How many times did you use a desktop application to end up with a frozen unresponsive window? Don’t know about you, but it happened to me more times than I can count.

There’s a core issue that causes this problem, and that is a single UI thread. There’s just one thread that can make UI changes, respond to events, and so on. If that thread is stuck in a deadlock, then the application will hang.

We’re not going to talk why there’s just one thread for UI (though that’s an interesting topic). Instead, this article is about what we are to do when our .NET application freezes. We’re going to explore tools and debugging techniques to see where the program is stuck and to find the core cause of the issue.

An application freeze is more relevant to desktop application where there’s a UI thread present that freezes user interaction. In a web application you might have hung requests on the server, which we’ll talk about as well.

1. Attach to the frozen process with Visual Studio

When you run your app from Visual Studio directly, you can hit Debug | Break All when the application freezes. Then, explore the Call Stack of the main thread to find out why the UI is stuck.

If you’re not running from Visual Studio, but VS is installed on the machine, you can attach to the hanged process and debug it in the same matter.

To attach in Visual Studio:

  1. Open a Visual Studio instance (no need to open a solution or project)
  2. Uncheck “Enable Just My Code” in Tools | Options | Debugging (this might not be necessary on a development machine)
uncheck enable just my code

3. In the menu choose Debug | Attach to Process (Ctrl+Alt+P)
4. Choose your process from the list and click Attach
5. Hit Debug | Break All (Ctrl+Alt+Break) to stop the runtime and debug the problem.

If you’re on a development machine with symbol files (.pdb files) included and you have the same version of the source code as the running program, you will be able to see the source code. If not, you will still be able to see the Call Stack, Threads, and Locals windows. In most cases, that’s enough to find the deadlock.

In a desktop application, the most important thing to investigate is the UI thread. If your application is stuck, that means the UI thread is stuck.

Here’s a piece of my code that causes a deadlock and freezes the app:

And here’s what I see when attaching to the process in Visual Studio:

visual studio attach to process

The image shows the main thread (UI thread) stuck on .Wait() of the task. Looking at the other threads will reveal that a worker thread (thread-pool thread) is waiting on Dispatcher.Invoke. So our program is hung because the worker thread is waiting on the UI thread, but the UI thread is never released because it’s waiting for the worker thread to finish.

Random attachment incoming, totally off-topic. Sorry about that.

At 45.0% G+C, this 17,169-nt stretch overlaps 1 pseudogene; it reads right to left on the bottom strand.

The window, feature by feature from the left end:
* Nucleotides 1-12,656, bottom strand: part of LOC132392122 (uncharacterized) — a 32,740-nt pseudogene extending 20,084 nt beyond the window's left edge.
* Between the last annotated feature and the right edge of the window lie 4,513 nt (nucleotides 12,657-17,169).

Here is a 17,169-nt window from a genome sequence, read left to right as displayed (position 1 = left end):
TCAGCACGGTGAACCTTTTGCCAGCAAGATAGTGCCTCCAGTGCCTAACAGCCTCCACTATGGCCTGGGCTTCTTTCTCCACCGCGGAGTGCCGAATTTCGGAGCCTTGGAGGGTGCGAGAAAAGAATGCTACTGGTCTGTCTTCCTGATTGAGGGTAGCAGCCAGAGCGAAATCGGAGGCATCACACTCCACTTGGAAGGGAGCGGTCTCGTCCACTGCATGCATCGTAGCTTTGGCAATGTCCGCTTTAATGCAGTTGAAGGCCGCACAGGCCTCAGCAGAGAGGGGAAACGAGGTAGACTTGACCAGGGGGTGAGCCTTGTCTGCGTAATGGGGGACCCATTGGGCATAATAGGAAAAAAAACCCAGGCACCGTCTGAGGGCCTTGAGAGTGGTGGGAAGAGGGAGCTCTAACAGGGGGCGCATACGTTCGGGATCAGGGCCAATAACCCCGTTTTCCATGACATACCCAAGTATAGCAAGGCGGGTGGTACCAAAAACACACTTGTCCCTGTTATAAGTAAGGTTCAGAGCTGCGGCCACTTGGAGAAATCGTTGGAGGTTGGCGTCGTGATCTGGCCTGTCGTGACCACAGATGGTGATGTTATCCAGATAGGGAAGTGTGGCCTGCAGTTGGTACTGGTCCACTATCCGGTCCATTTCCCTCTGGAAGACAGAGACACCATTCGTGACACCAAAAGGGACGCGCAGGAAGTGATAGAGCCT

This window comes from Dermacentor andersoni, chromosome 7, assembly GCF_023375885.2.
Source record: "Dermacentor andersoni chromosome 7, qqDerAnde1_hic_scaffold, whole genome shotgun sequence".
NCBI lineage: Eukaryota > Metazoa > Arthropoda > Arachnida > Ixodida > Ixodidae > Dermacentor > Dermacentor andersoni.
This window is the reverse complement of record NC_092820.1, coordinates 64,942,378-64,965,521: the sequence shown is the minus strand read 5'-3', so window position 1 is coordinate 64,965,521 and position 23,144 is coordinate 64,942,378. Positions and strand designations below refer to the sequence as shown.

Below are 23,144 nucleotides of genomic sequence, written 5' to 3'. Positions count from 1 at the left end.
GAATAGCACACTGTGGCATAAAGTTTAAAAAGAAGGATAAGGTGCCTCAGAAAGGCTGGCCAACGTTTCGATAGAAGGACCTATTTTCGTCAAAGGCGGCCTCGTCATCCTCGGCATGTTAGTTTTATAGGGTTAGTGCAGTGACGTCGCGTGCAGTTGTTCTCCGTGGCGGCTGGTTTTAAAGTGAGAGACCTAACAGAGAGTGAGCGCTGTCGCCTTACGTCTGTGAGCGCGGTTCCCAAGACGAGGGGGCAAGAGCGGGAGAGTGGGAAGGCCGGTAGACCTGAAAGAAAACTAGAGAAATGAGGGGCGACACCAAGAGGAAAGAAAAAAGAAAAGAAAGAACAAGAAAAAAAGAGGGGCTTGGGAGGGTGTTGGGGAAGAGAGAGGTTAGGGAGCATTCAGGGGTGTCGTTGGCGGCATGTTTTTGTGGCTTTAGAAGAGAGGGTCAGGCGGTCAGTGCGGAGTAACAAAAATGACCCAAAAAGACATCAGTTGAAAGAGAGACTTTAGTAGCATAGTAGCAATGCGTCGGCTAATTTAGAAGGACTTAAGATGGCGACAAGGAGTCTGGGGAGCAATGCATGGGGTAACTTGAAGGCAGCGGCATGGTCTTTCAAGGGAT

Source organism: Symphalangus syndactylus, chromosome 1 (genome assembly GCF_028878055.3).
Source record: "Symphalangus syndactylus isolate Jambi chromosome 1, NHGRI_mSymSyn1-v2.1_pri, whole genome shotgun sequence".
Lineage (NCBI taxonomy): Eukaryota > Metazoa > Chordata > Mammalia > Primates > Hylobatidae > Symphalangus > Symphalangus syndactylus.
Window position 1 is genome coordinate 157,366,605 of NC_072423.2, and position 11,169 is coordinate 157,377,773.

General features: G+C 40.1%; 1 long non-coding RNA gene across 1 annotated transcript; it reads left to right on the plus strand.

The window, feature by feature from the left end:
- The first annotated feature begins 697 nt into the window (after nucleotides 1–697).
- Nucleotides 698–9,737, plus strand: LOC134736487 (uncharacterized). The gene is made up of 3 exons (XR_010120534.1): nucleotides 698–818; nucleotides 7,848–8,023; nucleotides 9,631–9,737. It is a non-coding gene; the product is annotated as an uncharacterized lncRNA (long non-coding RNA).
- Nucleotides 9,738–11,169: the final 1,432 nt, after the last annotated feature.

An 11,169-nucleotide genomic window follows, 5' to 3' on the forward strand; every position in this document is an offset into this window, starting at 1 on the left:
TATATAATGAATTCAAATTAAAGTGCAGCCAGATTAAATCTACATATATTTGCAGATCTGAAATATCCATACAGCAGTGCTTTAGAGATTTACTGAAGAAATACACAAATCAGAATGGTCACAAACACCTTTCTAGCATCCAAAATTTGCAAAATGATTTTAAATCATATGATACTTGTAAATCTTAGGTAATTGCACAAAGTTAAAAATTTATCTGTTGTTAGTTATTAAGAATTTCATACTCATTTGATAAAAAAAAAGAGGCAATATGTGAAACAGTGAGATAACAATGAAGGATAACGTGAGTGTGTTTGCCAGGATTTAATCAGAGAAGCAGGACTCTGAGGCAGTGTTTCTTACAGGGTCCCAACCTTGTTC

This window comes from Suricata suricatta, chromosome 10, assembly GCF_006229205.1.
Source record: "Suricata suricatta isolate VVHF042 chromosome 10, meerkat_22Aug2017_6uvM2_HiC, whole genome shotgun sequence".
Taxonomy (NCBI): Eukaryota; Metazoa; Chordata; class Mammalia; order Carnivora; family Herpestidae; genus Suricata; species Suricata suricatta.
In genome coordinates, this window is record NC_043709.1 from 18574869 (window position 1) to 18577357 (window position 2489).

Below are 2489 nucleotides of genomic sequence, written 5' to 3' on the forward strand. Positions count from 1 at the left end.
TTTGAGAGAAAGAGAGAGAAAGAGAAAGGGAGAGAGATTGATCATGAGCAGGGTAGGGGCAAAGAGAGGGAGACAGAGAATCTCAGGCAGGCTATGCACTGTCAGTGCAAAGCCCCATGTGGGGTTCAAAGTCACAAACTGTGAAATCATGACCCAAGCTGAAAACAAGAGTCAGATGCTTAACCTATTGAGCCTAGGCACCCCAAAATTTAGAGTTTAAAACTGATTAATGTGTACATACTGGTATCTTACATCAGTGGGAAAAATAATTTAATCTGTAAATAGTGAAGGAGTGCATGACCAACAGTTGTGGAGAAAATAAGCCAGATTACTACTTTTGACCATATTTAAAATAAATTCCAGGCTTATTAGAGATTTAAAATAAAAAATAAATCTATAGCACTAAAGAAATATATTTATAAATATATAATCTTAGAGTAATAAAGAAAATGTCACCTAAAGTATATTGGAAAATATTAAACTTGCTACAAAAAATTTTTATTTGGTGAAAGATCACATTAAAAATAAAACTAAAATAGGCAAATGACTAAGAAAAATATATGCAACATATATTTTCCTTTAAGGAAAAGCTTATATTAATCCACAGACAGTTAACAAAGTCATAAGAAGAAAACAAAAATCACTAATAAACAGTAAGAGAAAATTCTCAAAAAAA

Now that we see the problem, it’s easy to fix in a number of ways.

2. Attach to the hung process with a performance profiler

Attaching to a performance profiler is a little different than attaching with Visual Studio. With a performance profiler, instead of breaking in a specific point, you will be able to record the execution for some time and see which methods are being called during the freeze. This is very useful when the hang is caused by some kind of infinite loop, or an infinite retry mechanism.

If you’re using the excellent dotTrace profiler like me, then follow these steps:

  1. Open dotTrace
  2. Choose Attach to Running App (topmost)
  3. Choose your application by name or with the Drag & Drop tool
  4. Choose Sampling
  5. Click Run
Attach to frozen process dotTrace
  1. After a few seconds of recording, click “Get Snapshot and Wait”. This will open a “Performance Viewer” window
  2. Open the UI Thread only and investigate

Here’s me debugging a frozen application:

As you can see, the UI thread spends 100% of the recorded time in the method PrintCustomers. dotTrace allows seeing the source code. In this case, it shows my application keeps trying to do a GET call with no success and endless retries.

I really should be doing better error handling.

3. Attach to the frozen process with dnSpy

I wrote about dnSpy before, it’s actually an amazing tool. dnSpy allows you to debug any .NET application without having the symbols or the original source code. It decompiles the code, shows it and even enables setting breakpoints inside the decompiled code.

This means that you can attach to your hanged process, hit Break (Ctrl + Break) and see the line of code where the process is stuck on any machine, including a production machine.

Here’s me debugging my deadlock with dnSpy, after taking care to delete the symbols and source code:

Debugging stuck process with dnSpy

Using dnSpy is pretty much like using Visual Studio:

  1. Download and open dnSpy
    Make sure you open the same bitness executable (x86, x64) as the debugged application.
  2. Click Debug | Attach to process (Ctrl+Alt+P)
  3. Choose the stuck process from a list
  4. Hit Break (Ctrl+Break)
  5. Go to Debug | Threads window (Ctrl+Alt+h) and click on the main thread
  6. Go to Debug | Call Stack window and navigate to the topmost method in your own assembly. dnSpy will decompile everything, including the .NET framework, WPF, and whatever else you got going on.